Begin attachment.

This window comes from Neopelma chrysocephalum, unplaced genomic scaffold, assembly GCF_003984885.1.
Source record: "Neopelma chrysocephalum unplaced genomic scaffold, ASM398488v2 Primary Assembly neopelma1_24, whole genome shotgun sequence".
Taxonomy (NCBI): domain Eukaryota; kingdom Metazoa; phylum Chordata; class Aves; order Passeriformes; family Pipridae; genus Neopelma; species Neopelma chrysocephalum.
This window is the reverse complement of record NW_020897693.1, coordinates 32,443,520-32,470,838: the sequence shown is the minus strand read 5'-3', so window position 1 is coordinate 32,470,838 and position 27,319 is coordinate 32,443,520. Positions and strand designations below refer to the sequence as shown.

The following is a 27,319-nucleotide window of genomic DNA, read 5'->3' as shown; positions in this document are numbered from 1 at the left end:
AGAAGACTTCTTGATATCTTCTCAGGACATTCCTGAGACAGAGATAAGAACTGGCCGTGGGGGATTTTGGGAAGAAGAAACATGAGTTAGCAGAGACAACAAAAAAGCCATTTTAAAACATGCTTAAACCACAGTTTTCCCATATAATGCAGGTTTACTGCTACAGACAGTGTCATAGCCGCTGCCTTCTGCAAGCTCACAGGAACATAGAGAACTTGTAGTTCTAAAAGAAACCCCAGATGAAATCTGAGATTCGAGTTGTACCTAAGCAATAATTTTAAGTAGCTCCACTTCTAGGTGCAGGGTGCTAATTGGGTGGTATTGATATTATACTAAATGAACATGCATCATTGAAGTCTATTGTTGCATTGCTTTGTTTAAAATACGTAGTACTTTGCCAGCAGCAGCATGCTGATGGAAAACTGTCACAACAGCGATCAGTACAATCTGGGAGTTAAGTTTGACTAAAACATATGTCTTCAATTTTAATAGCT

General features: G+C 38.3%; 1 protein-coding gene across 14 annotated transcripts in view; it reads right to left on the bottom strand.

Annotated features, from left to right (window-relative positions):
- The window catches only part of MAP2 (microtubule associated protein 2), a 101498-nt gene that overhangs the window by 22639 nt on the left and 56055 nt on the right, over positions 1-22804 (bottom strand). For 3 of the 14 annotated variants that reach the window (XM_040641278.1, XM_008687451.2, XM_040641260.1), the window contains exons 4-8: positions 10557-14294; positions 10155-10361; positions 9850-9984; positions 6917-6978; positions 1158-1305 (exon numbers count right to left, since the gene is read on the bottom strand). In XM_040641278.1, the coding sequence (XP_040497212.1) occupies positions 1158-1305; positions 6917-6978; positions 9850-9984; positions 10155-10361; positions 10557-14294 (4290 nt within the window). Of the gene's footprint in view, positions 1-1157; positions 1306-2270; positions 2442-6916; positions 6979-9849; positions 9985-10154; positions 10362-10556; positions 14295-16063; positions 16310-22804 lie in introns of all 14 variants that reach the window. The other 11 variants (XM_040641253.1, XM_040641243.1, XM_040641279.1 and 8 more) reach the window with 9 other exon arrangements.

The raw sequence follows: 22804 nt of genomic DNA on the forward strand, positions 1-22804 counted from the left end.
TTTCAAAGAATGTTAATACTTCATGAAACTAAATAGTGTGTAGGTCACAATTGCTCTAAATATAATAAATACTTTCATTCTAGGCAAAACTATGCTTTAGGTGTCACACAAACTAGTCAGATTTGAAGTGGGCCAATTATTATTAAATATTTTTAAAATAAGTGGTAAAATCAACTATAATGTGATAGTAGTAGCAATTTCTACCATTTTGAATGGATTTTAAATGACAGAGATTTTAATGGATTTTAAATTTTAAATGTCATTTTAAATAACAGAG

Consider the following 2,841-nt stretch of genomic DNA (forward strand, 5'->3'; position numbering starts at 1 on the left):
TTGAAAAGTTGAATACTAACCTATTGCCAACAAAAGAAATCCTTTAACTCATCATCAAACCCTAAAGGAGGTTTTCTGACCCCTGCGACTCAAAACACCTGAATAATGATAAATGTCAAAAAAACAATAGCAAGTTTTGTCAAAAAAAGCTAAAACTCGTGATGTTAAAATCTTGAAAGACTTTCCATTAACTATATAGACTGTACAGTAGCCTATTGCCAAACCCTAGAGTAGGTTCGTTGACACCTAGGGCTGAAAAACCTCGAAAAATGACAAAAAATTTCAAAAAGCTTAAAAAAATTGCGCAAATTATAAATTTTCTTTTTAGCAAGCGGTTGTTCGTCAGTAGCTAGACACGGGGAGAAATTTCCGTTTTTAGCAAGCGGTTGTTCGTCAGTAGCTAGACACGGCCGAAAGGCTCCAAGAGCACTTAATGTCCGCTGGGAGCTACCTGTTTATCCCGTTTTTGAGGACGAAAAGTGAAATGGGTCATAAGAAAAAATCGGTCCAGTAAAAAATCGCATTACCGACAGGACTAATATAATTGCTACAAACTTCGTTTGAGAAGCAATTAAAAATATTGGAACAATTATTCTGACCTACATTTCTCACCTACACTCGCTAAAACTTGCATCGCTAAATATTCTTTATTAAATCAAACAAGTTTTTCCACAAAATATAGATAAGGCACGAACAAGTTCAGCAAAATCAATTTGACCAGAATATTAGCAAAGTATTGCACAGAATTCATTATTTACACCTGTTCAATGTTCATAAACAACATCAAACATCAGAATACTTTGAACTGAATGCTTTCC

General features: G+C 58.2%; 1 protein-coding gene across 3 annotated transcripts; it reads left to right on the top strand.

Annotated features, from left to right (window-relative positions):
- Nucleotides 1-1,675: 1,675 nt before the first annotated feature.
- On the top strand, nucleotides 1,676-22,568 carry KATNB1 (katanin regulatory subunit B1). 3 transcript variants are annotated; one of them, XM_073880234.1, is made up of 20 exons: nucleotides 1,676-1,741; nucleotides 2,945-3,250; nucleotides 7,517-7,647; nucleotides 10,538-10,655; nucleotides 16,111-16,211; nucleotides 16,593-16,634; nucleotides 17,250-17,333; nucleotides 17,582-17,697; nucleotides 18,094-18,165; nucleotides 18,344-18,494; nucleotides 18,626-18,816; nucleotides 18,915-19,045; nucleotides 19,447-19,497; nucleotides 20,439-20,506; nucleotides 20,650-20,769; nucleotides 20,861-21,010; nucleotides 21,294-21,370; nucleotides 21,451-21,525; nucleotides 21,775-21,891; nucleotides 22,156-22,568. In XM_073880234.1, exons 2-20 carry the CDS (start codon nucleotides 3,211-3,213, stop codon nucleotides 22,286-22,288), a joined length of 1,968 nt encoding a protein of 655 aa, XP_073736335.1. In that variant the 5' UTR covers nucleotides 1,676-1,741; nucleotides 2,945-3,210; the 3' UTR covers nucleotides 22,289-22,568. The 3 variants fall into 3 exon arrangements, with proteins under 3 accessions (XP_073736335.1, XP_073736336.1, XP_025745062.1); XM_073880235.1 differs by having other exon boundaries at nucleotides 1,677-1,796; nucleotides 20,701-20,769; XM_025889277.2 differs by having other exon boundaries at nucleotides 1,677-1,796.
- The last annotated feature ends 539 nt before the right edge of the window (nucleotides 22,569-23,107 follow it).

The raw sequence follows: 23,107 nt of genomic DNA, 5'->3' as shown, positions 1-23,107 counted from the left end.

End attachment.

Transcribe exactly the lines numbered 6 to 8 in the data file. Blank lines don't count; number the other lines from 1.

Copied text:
AGAAGACTTCTTGATATCTTCTCAGGACATTCCTGAGACAGAGATAAGAACTGGCCGTGGGGGATTTTGGGAAGAAGAAACATGAGTTAGCAGAGACAACAAAAAAGCCATTTTAAAACATGCTTAAACCACAGTTTTCCCATATAATGCAGGTTTACTGCTACAGACAGTGTCATAGCCGCTGCCTTCTGCAAGCTCACAGGAACATAGAGAACTTGTAGTTCTAAAAGAAACCCCAGATGAAATCTGAGATTCGAGTTGTACCTAAGCAATAATTTTAAGTAGCTCCACTTCTAGGTGCAGGGTGCTAATTGGGTGGTATTGATATTATACTAAATGAACATGCATCATTGAAGTCTATTGTTGCATTGCTTTGTTTAAAATACGTAGTACTTTGCCAGCAGCAGCATGCTGATGGAAAACTGTCACAACAGCGATCAGTACAATCTGGGAGTTAAGTTTGACTAAAACATATGTCTTCAATTTTAATAGCT

General features: G+C 38.3%; 1 protein-coding gene across 14 annotated transcripts in view; it reads right to left on the bottom strand.

Annotated features, from left to right (window-relative positions):